Libratus, a creative AI from Carnegie Mellon, achieved a key breakthrough that allowed it to beat professional poker players - it learned to lie.
(Libratus artificial intelligence program aces poker)
Libratus, an artificial intelligence developed by Carnegie Mellon University, made history by defeating four of the world’s best professional poker players in a marathon 20-day poker competition, called “Brains Vs. Artificial Intelligence: Upping the Ante” at Rivers Casino in Pittsburgh.
Once the last of 120,000 hands of Heads-up, No-Limit Texas Hold’em were played on Jan. 30, Libratus led the pros by a collective $1,766,250 in chips. The developers of Libratus — Tuomas Sandholm, professor of computer science, and Noam Brown, a Ph.D. student in computer science — said the sizable victory is statistically significant and not simply a matter of luck.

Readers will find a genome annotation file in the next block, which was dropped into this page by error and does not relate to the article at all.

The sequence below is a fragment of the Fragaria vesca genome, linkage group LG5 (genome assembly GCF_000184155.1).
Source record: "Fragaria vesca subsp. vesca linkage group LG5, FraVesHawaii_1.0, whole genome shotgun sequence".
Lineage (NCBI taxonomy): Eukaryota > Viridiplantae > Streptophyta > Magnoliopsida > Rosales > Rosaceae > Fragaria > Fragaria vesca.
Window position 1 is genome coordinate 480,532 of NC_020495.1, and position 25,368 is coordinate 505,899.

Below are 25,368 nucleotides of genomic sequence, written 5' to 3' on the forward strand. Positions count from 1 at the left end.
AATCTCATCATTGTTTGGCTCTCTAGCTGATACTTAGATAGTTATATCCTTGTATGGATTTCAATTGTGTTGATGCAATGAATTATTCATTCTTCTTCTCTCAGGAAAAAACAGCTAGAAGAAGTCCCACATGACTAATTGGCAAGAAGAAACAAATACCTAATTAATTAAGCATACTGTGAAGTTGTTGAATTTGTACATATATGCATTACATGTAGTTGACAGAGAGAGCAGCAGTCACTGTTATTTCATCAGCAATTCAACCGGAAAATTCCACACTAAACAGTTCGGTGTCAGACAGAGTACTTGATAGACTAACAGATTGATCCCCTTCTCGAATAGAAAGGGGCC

“The computer can’t win at poker if it can’t bluff,” Pfenning said. “Developing an AI that can do that successfully is a tremendous step forward scientifically and has numerous applications. Imagine that your smartphone will someday be able to negotiate the best price on a new car for you. That’s just the beginning.”
Fans of the excellent BBC series Red Dwarf may recall the efforts to teach robot Kryten to lie - and the reasons for doing so.